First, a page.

THE MISGUIDED WAR AGAINST MEDICINES
May 15, 2008
Unsustainable growth in the Canadian government's spending on health is a result of the flawed design of government health and drug insurance programs, not the price of medical treatment or the introduction of new medical technologies like patented drugs, concludes a new study by the Fraser Institute.
Prescription drugs in general and patented drugs in particular account for a small percentage of government health spending. The fact that government spending on all other areas of health care is growing at unsustainable rates, while accounting for more than 90 per cent of total government health spending, strongly suggests that targeting prescription drugs is misguided, says study author Brett Skinner.
- Prescription drugs accounted for only 9.3 percent of total government spending on health in 2006, down from 9.6 per cent in 2005.
- Patented prescription drugs accounted for only 6.3 per cent of total government health spending in 2006, down from 6.8 per cent in 2005.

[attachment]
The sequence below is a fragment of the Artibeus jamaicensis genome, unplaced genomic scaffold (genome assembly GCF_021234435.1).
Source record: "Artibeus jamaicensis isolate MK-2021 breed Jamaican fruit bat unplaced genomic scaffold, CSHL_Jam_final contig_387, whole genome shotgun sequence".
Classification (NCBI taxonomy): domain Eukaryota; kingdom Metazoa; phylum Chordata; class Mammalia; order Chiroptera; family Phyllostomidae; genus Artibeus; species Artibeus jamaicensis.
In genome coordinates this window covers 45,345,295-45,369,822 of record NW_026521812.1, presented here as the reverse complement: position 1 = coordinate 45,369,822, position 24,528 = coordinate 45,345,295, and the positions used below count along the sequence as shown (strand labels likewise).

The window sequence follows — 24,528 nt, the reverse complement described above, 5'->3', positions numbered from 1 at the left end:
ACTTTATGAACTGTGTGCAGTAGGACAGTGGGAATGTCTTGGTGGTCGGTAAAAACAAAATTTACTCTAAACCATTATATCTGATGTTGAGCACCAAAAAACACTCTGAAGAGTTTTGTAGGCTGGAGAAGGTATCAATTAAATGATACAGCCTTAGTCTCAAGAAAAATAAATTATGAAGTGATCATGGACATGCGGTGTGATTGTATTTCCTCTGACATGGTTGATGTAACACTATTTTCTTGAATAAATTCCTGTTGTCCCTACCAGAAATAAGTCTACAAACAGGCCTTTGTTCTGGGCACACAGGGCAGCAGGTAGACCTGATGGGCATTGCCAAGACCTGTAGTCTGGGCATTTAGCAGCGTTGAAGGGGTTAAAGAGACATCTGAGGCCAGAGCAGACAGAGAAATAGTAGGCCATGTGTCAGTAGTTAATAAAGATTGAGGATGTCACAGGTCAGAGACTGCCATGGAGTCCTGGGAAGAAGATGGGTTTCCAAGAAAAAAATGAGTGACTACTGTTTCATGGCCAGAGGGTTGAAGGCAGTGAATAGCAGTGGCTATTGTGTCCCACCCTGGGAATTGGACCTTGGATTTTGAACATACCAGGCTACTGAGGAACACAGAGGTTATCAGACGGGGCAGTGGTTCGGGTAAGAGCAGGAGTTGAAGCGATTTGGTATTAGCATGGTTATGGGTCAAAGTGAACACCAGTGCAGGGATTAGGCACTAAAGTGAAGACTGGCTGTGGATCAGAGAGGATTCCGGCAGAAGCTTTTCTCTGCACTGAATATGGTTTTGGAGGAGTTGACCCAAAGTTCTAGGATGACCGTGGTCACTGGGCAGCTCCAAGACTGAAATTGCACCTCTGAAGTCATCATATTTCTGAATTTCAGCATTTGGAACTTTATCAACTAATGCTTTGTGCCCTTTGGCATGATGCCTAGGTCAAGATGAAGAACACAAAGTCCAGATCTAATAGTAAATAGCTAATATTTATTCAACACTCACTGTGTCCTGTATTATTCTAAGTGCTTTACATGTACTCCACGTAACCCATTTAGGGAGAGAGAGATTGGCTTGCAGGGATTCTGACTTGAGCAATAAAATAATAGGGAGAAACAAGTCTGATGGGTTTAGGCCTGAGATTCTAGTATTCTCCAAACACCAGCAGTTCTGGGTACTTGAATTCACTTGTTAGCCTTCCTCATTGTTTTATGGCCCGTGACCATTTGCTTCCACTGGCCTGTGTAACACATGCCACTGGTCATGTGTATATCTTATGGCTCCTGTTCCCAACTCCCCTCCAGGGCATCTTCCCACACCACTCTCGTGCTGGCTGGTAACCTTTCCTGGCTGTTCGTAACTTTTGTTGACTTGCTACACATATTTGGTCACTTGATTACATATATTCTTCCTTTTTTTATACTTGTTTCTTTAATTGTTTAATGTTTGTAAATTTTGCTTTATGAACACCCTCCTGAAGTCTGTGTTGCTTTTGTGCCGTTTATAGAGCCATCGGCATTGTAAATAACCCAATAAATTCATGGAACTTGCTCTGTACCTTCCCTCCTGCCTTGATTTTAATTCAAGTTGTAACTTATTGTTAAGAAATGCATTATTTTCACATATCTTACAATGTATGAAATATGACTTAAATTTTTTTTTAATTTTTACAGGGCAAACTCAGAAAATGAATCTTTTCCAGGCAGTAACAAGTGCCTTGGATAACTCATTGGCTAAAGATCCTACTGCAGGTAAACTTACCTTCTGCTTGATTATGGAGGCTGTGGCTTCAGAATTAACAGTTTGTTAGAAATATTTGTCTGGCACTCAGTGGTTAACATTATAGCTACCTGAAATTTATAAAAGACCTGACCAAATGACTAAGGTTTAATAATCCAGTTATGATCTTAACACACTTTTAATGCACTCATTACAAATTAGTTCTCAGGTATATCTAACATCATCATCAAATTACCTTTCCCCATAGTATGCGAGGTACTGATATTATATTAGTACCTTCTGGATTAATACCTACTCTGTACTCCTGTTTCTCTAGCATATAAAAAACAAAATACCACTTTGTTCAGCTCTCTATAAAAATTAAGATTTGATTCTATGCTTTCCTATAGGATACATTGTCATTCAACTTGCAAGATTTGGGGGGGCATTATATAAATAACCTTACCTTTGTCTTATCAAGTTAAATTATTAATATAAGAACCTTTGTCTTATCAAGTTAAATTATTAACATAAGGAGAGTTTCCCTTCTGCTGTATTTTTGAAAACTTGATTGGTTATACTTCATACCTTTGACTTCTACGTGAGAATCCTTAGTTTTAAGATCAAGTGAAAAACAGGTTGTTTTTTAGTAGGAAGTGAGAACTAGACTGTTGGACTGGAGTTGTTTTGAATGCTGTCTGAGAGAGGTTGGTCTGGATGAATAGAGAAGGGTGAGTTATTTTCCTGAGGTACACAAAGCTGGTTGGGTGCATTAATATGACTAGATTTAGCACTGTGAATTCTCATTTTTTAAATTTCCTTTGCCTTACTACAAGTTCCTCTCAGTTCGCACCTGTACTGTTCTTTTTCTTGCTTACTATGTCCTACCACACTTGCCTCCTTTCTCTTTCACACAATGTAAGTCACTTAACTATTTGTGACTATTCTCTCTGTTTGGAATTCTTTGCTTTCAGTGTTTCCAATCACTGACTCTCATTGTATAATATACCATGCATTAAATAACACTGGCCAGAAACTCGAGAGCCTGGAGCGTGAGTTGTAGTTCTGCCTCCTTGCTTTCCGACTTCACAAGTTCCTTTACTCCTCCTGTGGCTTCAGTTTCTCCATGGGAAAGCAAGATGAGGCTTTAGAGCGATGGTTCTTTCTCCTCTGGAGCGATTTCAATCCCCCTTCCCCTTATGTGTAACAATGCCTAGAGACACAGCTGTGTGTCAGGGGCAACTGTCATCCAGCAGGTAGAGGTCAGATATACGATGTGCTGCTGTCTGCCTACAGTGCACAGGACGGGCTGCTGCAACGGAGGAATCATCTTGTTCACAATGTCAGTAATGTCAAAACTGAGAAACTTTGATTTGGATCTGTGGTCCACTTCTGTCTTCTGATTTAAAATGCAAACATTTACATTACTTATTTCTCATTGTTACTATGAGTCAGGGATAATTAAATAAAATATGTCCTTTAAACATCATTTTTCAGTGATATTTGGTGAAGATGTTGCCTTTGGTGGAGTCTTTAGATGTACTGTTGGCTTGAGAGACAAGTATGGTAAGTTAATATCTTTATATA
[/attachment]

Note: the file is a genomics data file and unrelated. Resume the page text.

- After spending on drugs is subtracted, all other areas of health care accounted for 91.4 per cent to 90.7 per cent of total government health spending between 2002 and 2006.
- These average annual growth rates are between 1.2 and 1.4 times higher than the average annual growth in consolidated provincial revenues over the same time period.
- It is also between 1.2 and 1.3 times higher than the average annual growth in national gross domestic product (GDP) and 2.9 to 3.2 times higher than the average annual growth in general inflation.
This means that even if governments spent nothing on drugs, government spending on all other medical goods and services would still be rising at an unsustainable rate, says Skinner.
Source: Brett J. Skinner and Mark Rovere, "Costs of Prescription Drugs Not To Blame for Unsustainable Growth in Health Care Spending," Fraser Institute, April 2008.
Browse more articles on Health Issues